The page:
Part two of that equation is that the common cold is caused by a virus or viral infection and not bacteria!
Just to refresh what you may already know, viruses are the typical culprit in the following maladies:

• Colds
• Coughs
• Sore throats
• Flu
• Sinus problems
• Bronchitis
• Ear infections

Why is this important? Because in taking an antibiotic for one of these ills, you are increasing the chance of making yourself antibiotic resistant. Besides, they won’t work and might even harm you since each time you take one, you increase the possibility and probability that bacteria in your body will begin to resist and become ineffective against bacterial infections just when you need them most.

If We Know This, How Does Antibiotic Resistance Occur in the First Place?

That is a great question and fairly easy to answer. Patients ask for antibiotics they don’t need. For example, they ask for antibiotics to treat a cold. And doctors, whether too busy, too lazy, or simply worn out by the system, give in to the patients request.

Something else that happens is that after securing a legitimate prescription of antibiotics for a bacterial infection, patients fail to take them in the manner prescribed. A good example is when they stop taking the drug before all the pills or capsules are used. Think about it. The weakest germs (bacteria) get killed right off but the drug is discontinued before the strongest germs are eliminated. Stop the drug and these strong germs continue to grow. And then they mutate and grow some more.

Adding to the problem, some folks hoard the antibiotics so they have them available the next time a sniffle or cough or sore throat occurs. They do this not realizing the antibiotics are useless for those ailments.

The worrisome part of this is that if you take antibiotics that cannot fight the bacteria they are intended to kill, your infection can last longer. Instead of getting better, your infection may get worse. This will result in multiple visits to the doctor or clinic and an eventual Russian roulette of drug treatments to finally knock out the germs. Worst case, you may end up in the hospital in order to have an even stronger antibiotic administered intravenously.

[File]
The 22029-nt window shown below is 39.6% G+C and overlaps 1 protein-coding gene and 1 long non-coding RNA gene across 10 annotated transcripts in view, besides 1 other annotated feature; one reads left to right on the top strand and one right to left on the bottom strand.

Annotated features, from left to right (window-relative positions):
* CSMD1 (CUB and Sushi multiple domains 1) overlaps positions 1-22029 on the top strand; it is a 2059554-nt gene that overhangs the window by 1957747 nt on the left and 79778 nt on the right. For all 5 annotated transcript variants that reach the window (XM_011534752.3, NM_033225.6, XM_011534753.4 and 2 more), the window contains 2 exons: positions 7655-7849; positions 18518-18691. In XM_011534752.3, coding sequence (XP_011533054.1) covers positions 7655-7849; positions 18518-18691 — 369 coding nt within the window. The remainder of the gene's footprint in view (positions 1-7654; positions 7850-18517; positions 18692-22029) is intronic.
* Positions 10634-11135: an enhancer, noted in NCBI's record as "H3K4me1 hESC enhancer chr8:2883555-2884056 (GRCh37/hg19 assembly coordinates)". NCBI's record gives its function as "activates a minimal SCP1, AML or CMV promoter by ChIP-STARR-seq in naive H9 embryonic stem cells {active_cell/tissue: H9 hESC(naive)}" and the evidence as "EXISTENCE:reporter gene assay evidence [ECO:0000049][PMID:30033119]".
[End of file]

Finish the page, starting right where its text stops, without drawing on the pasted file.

While all of this is going on, family members, co-workers and others you come into contact with will be exposed to the same resistant bacteria you have. And so the cycle continues.

The situation is even worse following a disaster or disruptive event. Healthcare workers, if they exist, may be overwhelmed and medical supplies may be non-existent. This will lead to self-medication

9 Tips For Preventing Antibiotic Resistance

Here are some tips for helping insure that you do not promote antibiotic resistance in your own body.

1. Do not ask for or demand an antibiotic when your doctor says you don’t need it.

2. Don’t take an antibiotic for a virus (cold, cough, or flu).

3. Take your medicine exactly the way it was prescribed. Finish the complete dosage and do not skip doses. Yes, you may feel better but that does not mean you are cured.

4. Ask questions. If a doctor prescribes an antibiotic, or any drug for that matter, ask what it is and why he or she is prescribing that particular medication. If you don’t understand the answer, say so and do not leave until you are satisfied.

5. Also talk to your pharmacist about drug interactions, and recommended food to eat (or not eat) along with the drug. Also discuss common side effects since many antibiotics have annoying side effects including dizziness and gastrointestinal distress. This is not the time to be bashful.

6. Don’t take antibiotics left over from a previous illness unless you are confident that you are dealing with a bacterial infection.

7. Self-dosing with fish antibiotics should be reserved for true emergencies that may occur when the stuff hits the fan.

8. Practice healthy hygiene. Wash your hands with soap and water before you eat and after you use the bathroom. Try your best to keep your hands away from your face and mouth after being exposed to anyone that is sick or showing symptoms of illness.

9. Learn about using herbs (nature’s antibiotics) and essential oils to combat viral infections without the use of drugs.

The Final Word

Another issue, while not an explicit topic of this article, is the use of antibiotics in our food stock. Did you know that it has been estimated that eighty percent of antibiotics sold in the U.S. are given to food animals? Furthermore, the drugs are often given non-therapeutically to promote growth and to compensate for the effects of unsanitary and overcrowded conditions.